My goal here is not to equate Pekingology with celebrity gossip, but only to point out they are more similar than they seem on the surface.

So, if you’re in China, don’t be afraid to pick up a gossip rag or two. Gossip, counterintuitively, is rather serious business.

Umrbella 1 yr on HK

Hong Kong Revisited

By Jeffrey Wasserstrom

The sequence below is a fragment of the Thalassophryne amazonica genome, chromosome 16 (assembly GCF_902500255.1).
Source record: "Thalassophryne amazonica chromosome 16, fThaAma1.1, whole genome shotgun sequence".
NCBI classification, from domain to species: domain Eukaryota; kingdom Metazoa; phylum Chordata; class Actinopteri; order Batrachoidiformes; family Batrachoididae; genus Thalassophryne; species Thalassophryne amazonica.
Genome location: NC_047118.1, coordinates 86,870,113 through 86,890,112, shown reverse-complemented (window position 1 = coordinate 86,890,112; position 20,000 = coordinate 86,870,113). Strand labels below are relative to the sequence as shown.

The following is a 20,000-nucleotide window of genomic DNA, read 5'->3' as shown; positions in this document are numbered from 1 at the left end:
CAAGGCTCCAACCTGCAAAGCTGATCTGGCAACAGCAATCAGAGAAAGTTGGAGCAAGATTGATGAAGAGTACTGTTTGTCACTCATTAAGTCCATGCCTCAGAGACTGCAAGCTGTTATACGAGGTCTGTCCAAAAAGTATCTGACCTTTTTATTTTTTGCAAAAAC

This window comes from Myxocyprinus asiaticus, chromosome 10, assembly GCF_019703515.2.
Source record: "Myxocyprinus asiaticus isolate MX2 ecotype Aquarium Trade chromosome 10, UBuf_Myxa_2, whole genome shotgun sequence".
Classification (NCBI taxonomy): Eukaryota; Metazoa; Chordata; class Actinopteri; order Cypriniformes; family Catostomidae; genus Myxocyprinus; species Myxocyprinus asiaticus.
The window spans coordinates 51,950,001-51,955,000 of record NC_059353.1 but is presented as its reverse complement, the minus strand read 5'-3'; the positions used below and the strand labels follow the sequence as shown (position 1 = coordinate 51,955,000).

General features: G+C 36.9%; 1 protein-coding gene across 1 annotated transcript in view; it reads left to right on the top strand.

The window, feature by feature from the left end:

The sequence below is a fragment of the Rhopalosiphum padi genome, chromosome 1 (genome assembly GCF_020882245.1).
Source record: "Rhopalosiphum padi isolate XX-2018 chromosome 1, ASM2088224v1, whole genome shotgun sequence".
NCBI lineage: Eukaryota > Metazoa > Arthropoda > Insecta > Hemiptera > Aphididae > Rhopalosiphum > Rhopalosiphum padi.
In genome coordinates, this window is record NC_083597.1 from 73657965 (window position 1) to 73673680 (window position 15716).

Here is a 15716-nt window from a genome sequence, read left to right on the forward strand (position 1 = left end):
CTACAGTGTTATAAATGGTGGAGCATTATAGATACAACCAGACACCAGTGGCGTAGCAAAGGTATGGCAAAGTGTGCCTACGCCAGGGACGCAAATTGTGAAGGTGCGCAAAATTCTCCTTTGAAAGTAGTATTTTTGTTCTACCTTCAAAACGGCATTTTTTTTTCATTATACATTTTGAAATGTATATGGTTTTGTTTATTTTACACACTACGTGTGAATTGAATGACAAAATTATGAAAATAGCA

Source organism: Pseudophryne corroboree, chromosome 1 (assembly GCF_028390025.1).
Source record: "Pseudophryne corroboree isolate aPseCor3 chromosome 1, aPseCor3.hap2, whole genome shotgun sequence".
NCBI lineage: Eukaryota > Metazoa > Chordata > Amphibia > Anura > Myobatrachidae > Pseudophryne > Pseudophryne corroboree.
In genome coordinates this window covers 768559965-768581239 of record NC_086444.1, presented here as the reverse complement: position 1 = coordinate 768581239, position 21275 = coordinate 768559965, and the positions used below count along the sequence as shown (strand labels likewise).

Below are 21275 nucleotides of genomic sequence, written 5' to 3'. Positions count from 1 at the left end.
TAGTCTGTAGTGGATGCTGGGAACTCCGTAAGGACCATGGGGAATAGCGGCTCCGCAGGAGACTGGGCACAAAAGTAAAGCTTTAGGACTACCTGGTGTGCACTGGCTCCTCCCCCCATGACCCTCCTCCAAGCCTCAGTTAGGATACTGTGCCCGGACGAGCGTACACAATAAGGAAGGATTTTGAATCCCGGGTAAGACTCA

When I visited Hong Kong earlier this month, I did some of the same things I had done six and a half years earlier during a similar short stopover. In March 2009, as in November 2015, I arrived midway through the local literary festival, which used to be held in the spring and now is held in the fall. Then, too, I took part in several different festival panels, one of which was devoted to trends in media; spent a lot of time at the Fringe club, one of the festival’s main venues; and did an interview with a reporter from RTHK, a local radio station, on a subject I had spoken about at a festival event. This way of repeating history led me to reflect on another visit to Hong Kong in November 2014. The literary festival had been underway then as well, but that was not why I was in town. I had come to see firsthand the Umbrella Movement, whose dramatic rise I had been following closely due both to my longtime professional interest in the history of protests, and the fact that I had found the ideals and symbols of the struggle so inspiring. Whether famous writers were in town seemed irrelevant to me then; what was happening in the streets was bound to be more significant.